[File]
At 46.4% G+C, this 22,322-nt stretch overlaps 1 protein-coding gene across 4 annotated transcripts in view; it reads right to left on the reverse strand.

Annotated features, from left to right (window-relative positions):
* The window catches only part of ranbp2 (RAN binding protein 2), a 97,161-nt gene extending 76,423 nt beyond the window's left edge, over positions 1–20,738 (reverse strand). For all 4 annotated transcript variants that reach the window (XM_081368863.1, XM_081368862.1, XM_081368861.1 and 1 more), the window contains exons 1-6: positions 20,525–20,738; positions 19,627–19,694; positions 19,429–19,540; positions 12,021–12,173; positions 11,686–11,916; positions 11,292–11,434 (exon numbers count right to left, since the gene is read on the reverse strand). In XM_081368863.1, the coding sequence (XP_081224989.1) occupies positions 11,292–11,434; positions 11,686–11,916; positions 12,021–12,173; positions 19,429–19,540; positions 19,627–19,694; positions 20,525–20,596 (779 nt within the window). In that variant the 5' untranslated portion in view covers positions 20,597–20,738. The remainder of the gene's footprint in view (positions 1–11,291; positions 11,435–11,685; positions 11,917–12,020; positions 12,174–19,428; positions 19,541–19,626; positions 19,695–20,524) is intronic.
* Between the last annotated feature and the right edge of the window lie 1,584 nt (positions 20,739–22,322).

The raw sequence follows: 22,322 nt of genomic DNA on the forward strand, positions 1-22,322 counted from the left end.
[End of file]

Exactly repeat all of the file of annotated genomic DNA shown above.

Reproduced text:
At 46.4% G+C, this 22,322-nt stretch overlaps 1 protein-coding gene across 4 annotated transcripts in view; it reads right to left on the reverse strand.

Annotated features, from left to right (window-relative positions):
* The window catches only part of ranbp2 (RAN binding protein 2), a 97,161-nt gene extending 76,423 nt beyond the window's left edge, over positions 1–20,738 (reverse strand). For all 4 annotated transcript variants that reach the window (XM_081368863.1, XM_081368862.1, XM_081368861.1 and 1 more), the window contains exons 1-6: positions 20,525–20,738; positions 19,627–19,694; positions 19,429–19,540; positions 12,021–12,173; positions 11,686–11,916; positions 11,292–11,434 (exon numbers count right to left, since the gene is read on the reverse strand). In XM_081368863.1, the coding sequence (XP_081224989.1) occupies positions 11,292–11,434; positions 11,686–11,916; positions 12,021–12,173; positions 19,429–19,540; positions 19,627–19,694; positions 20,525–20,596 (779 nt within the window). In that variant the 5' untranslated portion in view covers positions 20,597–20,738. The remainder of the gene's footprint in view (positions 1–11,291; positions 11,435–11,685; positions 11,917–12,020; positions 12,174–19,428; positions 19,541–19,626; positions 19,695–20,524) is intronic.
* Between the last annotated feature and the right edge of the window lie 1,584 nt (positions 20,739–22,322).

The raw sequence follows: 22,322 nt of genomic DNA on the forward strand, positions 1-22,322 counted from the left end.